about a week ago
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Cuba Calculates Cost of 54yr US Embargo At $1.1 Trillion

shutdown -p now Re:Overall death toll under communism: 100 Million (532 comments)

If you seriously consider the Black Book of Communism to be the "best estimates for communist regimes killing people", you're either deluded or retarded. Heck, even if you take the book at its face value, even then it counts "victims of communism" - and by this they mean anyone who has died due to e.g. starvation during a famine, regardless of whether said famine was artificially induced or not (and Soviet Russia had plenty natural ones in the aftermath of its Civil War). For the actual killing estimates, they tend to take the highest figures from the sources that are basically pure guesswork, like Solzhenitsyn's books.

about a week ago
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Cuba Calculates Cost of 54yr US Embargo At $1.1 Trillion

shutdown -p now Re:Cuba could have lifted it ages ago (532 comments)

The embargo is by US on Cuba. If US truly wanted to lift it, it could just do that. The fact that it is not lifted because "Cuba does something" means that US doesn't really want to lift it, either.

Which is stupid, because Cuba is as communist as it is only because of that embargo. Hell, look at Vietnam: a country that US actually went to wage war in, with numerous civilian casualties, and now? They're rapidly catching up with China on that whole capitalism business, and you can actually talk to a Vietnamese guy on the Internet and ask him what he thinks (and tell him what you think).

about a week ago
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Cuba Calculates Cost of 54yr US Embargo At $1.1 Trillion

shutdown -p now Re:$1.1 Trillion over 54 years... (532 comments)

More like 11th century, actually.

I mean, this is Europe we're talking about here. If two states had a common border, you can be pretty sure they had at least one war per century, and often more than that. In case of Russia(/Ukraine/Belarus) and Poland, the only reason why it doesn't go back earlier is because Rus was a proto-state before then, and it wasn't until the end of 10th century that it was fully formed.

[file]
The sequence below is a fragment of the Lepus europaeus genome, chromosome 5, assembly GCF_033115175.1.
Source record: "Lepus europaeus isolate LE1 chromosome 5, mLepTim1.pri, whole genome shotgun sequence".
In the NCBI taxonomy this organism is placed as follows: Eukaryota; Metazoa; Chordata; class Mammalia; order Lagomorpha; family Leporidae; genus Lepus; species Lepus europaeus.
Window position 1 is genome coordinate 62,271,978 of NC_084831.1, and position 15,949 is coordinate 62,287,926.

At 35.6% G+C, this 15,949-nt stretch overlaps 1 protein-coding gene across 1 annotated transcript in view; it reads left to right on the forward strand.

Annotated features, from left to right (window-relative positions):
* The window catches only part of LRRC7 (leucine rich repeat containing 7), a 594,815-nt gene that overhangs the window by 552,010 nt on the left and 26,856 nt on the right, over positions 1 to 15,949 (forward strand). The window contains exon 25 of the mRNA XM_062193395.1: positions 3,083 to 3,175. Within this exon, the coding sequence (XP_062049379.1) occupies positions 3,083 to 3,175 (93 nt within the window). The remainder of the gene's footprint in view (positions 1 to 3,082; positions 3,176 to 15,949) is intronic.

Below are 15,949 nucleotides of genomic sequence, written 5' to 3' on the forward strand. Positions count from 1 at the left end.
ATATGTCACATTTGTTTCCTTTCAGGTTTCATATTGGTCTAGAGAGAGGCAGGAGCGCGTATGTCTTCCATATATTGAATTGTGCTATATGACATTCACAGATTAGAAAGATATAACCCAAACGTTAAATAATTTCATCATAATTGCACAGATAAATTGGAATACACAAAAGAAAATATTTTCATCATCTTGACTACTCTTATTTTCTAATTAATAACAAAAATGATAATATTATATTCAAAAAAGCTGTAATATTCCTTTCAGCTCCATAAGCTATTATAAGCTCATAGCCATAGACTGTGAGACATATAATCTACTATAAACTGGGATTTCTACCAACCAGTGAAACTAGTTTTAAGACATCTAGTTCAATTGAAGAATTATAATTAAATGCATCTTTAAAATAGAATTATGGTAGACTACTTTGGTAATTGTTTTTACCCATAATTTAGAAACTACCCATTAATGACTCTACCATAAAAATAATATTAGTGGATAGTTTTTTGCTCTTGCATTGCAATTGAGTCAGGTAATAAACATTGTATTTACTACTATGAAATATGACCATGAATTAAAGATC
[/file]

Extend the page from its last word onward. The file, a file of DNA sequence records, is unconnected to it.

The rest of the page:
about a week ago
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Cuba Calculates Cost of 54yr US Embargo At $1.1 Trillion

shutdown -p now Re:RT.com? (532 comments)

I was born there as well, and my parents were not communist activists.

What I remember are long lines for toilet paper, shampoo and shoes.

True, but this was mostly in the 80s (and mid-to-late 70s in some regions). Basically, the beginning of the end. Which brings us to...

People imprisoned and killed on the streets

At the time where there were long lines for toilet paper, that was quite unlikely. Killing on the streets was certainly not the thing, and even political dissidents were usually found insane, so that they could be put into asylums rather than imprisoned (that's when they invented "sluggish schizophrenia") - better from the PR perspective.

Certainly, for an average Soviet citizen to be killed or imprisoned by authorities in the 70s on, would be extremely unlikely.

My Mom earning $3 per month.

That part is either bullshit or meaningless (or both). For someone like a teacher, say, the monthly salary was typically between 100 and 200 rubles during that time. Factory workers actually earned more (cuz "proletariat"). I can't think of anyone in full-time job earning less than a 100, in any case. University students got 50 rubles per month.